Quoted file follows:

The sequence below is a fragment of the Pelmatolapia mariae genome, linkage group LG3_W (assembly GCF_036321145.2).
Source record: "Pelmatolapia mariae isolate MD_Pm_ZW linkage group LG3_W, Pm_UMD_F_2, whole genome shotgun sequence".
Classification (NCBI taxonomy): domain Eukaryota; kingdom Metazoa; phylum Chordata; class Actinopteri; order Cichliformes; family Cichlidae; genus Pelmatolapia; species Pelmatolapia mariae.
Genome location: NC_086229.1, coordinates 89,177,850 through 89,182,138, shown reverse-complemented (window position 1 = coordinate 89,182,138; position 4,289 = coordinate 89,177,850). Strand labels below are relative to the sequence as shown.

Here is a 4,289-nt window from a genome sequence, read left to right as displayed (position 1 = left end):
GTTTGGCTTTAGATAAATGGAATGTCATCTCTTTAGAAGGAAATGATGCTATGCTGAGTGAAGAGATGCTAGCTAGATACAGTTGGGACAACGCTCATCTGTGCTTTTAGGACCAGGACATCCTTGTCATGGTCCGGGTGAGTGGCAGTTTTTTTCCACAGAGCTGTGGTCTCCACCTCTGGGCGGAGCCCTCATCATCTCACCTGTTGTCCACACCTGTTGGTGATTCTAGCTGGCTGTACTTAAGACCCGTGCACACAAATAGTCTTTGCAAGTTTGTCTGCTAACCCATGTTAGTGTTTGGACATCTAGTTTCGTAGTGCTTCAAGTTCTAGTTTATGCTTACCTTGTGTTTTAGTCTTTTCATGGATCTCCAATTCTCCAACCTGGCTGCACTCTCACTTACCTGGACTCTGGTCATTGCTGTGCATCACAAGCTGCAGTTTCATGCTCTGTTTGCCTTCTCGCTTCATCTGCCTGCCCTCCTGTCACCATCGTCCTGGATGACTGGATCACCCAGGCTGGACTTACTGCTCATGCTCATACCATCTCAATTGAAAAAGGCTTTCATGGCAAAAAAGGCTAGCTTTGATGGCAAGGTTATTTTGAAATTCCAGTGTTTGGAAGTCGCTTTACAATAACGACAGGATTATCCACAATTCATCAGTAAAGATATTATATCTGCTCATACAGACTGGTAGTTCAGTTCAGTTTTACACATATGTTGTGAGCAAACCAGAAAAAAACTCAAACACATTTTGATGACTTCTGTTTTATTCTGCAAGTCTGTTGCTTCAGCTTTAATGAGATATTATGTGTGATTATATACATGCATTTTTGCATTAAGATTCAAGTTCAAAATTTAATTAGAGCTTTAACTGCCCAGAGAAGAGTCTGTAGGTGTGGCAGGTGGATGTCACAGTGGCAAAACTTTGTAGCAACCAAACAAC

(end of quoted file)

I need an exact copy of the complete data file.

The sequence below is a fragment of the Pelmatolapia mariae genome, linkage group LG3_W (assembly GCF_036321145.2).
Source record: "Pelmatolapia mariae isolate MD_Pm_ZW linkage group LG3_W, Pm_UMD_F_2, whole genome shotgun sequence".
Classification (NCBI taxonomy): domain Eukaryota; kingdom Metazoa; phylum Chordata; class Actinopteri; order Cichliformes; family Cichlidae; genus Pelmatolapia; species Pelmatolapia mariae.
Genome location: NC_086229.1, coordinates 89,177,850 through 89,182,138, shown reverse-complemented (window position 1 = coordinate 89,182,138; position 4,289 = coordinate 89,177,850). Strand labels below are relative to the sequence as shown.

Here is a 4,289-nt window from a genome sequence, read left to right as displayed (position 1 = left end):
GTTTGGCTTTAGATAAATGGAATGTCATCTCTTTAGAAGGAAATGATGCTATGCTGAGTGAAGAGATGCTAGCTAGATACAGTTGGGACAACGCTCATCTGTGCTTTTAGGACCAGGACATCCTTGTCATGGTCCGGGTGAGTGGCAGTTTTTTTCCACAGAGCTGTGGTCTCCACCTCTGGGCGGAGCCCTCATCATCTCACCTGTTGTCCACACCTGTTGGTGATTCTAGCTGGCTGTACTTAAGACCCGTGCACACAAATAGTCTTTGCAAGTTTGTCTGCTAACCCATGTTAGTGTTTGGACATCTAGTTTCGTAGTGCTTCAAGTTCTAGTTTATGCTTACCTTGTGTTTTAGTCTTTTCATGGATCTCCAATTCTCCAACCTGGCTGCACTCTCACTTACCTGGACTCTGGTCATTGCTGTGCATCACAAGCTGCAGTTTCATGCTCTGTTTGCCTTCTCGCTTCATCTGCCTGCCCTCCTGTCACCATCGTCCTGGATGACTGGATCACCCAGGCTGGACTTACTGCTCATGCTCATACCATCTCAATTGAAAAAGGCTTTCATGGCAAAAAAGGCTAGCTTTGATGGCAAGGTTATTTTGAAATTCCAGTGTTTGGAAGTCGCTTTACAATAACGACAGGATTATCCACAATTCATCAGTAAAGATATTATATCTGCTCATACAGACTGGTAGTTCAGTTCAGTTTTACACATATGTTGTGAGCAAACCAGAAAAAAACTCAAACACATTTTGATGACTTCTGTTTTATTCTGCAAGTCTGTTGCTTCAGCTTTAATGAGATATTATGTGTGATTATATACATGCATTTTTGCATTAAGATTCAAGTTCAAAATTTAATTAGAGCTTTAACTGCCCAGAGAAGAGTCTGTAGGTGTGGCAGGTGGATGTCACAGTGGCAAAACTTTGTAGCAACCAAACAAC